A new study reported in Current Biology has suggested that aging can be delayed through a process the researchers have called AMAR, for alcohol and aldehyde-dehydrogenase mediated anti-aging response. In a nematode worm model, scientists triggered AMAR by simply increasing the expression of a gene called ADH-1, which encodes for alcohol dehydrogenase. The study suggested that health span and lifespan could both be lengthened by AMAR because it reduces the levels of glycerol, which they contend is linked to aging.
Previous research into aging has suggested that longevity could be extended by boosting a process called autophagy, which degrades the dysfunctional or excess stuff in a cell. When researchers led by Eyleen Jorgelina O'Rourke, Ph.D., of the University of Virginia pursued this hypothesis, they were surprised to find novel insights into extending health and lifespan. "The discovery was unexpected," said O'Rourke.
In this study, the researchers used the C. elegans nematode worm, which has many genes in common with humans and is a common research model. When ADH-1 gene expression was boosted, the AMAR anti-aging response was promoted. Compared to untreated C. elegans, those with increased ADH-1 activity lived longer lives with less disease.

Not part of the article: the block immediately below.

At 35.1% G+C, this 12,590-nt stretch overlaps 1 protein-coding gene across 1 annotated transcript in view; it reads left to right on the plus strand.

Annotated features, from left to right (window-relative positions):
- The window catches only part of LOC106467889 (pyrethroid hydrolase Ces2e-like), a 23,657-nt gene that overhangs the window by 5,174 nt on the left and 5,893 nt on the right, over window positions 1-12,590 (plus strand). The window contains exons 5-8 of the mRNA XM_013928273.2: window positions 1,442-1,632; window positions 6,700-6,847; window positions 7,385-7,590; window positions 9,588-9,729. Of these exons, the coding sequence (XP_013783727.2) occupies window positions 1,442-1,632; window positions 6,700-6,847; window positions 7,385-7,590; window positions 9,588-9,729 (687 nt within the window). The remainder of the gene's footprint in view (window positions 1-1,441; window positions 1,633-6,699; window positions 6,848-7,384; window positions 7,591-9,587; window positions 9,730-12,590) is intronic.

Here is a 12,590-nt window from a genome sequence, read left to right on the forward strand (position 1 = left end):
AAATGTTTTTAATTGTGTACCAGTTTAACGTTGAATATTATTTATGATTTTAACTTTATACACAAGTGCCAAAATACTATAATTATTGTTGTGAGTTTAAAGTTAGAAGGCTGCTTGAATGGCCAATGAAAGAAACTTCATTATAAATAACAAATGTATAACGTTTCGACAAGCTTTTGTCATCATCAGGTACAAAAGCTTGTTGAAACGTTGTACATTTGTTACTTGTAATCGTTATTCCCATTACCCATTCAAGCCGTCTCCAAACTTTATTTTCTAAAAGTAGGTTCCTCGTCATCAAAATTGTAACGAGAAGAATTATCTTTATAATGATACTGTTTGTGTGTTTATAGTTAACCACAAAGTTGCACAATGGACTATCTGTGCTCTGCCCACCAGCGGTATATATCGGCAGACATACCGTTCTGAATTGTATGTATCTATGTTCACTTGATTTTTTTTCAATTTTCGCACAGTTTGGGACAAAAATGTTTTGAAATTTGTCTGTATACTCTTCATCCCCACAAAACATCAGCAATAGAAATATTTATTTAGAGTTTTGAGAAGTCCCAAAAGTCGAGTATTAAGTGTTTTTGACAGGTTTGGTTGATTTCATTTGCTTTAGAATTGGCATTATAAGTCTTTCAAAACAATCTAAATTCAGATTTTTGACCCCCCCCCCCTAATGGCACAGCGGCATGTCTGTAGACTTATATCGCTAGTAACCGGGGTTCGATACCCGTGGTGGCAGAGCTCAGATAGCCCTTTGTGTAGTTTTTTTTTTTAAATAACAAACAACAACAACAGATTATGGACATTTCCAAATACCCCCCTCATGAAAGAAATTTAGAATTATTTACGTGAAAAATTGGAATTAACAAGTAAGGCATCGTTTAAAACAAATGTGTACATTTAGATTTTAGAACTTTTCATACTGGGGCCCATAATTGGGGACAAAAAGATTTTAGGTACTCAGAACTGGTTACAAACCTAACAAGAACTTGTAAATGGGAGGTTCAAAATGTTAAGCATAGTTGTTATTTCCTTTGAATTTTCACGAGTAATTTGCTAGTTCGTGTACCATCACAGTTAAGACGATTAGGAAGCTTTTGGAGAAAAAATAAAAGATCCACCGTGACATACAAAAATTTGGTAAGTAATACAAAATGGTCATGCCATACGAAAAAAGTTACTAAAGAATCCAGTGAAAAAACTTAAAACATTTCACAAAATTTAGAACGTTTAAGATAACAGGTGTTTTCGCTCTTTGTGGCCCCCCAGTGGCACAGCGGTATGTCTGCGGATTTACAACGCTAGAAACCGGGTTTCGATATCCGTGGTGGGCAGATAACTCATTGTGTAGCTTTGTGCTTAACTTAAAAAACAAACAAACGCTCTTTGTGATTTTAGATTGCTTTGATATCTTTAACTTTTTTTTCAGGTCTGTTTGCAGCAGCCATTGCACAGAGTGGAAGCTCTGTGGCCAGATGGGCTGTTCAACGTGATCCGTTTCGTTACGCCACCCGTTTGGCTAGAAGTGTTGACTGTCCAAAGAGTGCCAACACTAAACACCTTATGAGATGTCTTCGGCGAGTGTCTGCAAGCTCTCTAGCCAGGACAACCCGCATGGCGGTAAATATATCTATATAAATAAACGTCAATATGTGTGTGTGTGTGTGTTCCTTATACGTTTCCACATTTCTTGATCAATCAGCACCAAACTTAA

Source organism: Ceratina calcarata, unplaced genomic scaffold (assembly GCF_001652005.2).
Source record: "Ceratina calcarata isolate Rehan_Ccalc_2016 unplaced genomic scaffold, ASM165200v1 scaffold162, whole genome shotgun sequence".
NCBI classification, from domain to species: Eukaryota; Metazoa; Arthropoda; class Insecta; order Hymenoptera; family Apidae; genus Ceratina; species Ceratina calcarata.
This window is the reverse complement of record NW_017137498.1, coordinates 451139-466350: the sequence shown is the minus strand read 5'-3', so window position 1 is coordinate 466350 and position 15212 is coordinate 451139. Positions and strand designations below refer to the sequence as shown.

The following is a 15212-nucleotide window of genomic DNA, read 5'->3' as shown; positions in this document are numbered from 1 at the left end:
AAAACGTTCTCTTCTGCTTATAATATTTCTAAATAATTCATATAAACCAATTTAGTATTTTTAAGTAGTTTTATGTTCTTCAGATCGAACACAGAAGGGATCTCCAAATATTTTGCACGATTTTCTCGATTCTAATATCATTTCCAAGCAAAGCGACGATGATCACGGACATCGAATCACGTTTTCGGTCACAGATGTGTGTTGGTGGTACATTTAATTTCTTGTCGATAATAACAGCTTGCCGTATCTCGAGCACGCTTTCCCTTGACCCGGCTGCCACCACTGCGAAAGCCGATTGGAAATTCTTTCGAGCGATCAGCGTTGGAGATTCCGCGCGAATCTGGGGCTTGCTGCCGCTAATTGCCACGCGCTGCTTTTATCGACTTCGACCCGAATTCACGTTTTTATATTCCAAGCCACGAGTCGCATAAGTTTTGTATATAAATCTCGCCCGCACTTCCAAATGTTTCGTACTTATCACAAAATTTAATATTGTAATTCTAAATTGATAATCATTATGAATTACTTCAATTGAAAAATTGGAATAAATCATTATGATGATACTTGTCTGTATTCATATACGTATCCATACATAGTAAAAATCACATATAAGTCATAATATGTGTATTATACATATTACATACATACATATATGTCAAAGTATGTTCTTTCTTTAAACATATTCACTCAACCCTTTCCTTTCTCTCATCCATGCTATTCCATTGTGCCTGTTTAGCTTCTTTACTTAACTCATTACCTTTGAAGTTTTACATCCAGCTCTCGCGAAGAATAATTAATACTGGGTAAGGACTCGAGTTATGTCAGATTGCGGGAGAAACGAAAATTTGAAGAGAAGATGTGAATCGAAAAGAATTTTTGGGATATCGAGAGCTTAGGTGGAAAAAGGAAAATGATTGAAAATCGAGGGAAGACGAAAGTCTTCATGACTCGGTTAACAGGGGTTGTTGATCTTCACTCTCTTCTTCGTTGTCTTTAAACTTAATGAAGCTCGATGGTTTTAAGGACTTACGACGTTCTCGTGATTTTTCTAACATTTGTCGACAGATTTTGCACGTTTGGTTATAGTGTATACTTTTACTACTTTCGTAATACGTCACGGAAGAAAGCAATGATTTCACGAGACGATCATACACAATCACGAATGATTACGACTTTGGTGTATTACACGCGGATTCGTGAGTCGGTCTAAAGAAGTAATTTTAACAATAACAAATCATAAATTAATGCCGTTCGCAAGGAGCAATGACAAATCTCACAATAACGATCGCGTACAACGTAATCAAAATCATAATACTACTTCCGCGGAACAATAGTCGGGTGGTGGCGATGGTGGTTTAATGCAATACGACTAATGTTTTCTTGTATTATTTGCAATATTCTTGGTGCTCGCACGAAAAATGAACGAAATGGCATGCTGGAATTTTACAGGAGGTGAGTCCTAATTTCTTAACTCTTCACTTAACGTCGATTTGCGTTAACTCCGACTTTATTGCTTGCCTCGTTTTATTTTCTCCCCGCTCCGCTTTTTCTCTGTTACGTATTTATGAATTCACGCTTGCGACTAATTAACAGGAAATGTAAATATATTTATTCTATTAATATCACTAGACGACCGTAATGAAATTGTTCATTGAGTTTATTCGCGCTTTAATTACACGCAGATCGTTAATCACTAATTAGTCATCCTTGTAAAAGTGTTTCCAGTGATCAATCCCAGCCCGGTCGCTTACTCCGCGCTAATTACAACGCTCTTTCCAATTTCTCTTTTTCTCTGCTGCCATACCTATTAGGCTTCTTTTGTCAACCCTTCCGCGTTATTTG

AMAR appears to reduce the impacts of aging through insulin-signaling deficiency, mTOR inhibition, and overexpression of HLH-30.
The researchers suggested that two chemicals, glycerol and glutaraldehyde naturally build up in organisms over time, possibly because more fat is stored during aging, and these byproducts of fat storage become toxic. The study said that AMAR could help prevent the toxicity that comes with long-term fat-storage, lengthen our healthspan, and help us maintain a healthy weight; that is, if these findings hold true in humans.
The scientists did look at how these enzymes were working in other organisms. The AMAR findings were confirmed in yeast cells. In humans, the levels of the anti-aging enzymes were higher in people who had undergone caloric restriction or fasting, which some research has suggested can extend healthspan and lifespan, as outlined in the video.
At this time, there does not appear to be a lot of supporting evidence for the AMAR theory in the scientific literature. Studies have shown that as people age, lipolysis increases, which would likely increase glycerol levels, but that research does not seem to have assessed glycerol levels directly. Some research has suggested but not confirmed that glycerol levels are higher in elderly obese mice models, and might also be elevated in elderly lean mice. But other studies have shown that glycerol levels are actually reduced in aged male mice.
The authors of this latest study are hopeful that this work will draw attention to AMAR, and that as the rate of aging-related disease increases, it may eventually lead to therapeutics that increase healthspan for everyone. Much more research will be needed to confirm this work in humans, however.
Sources: University of Virginia, Current Biology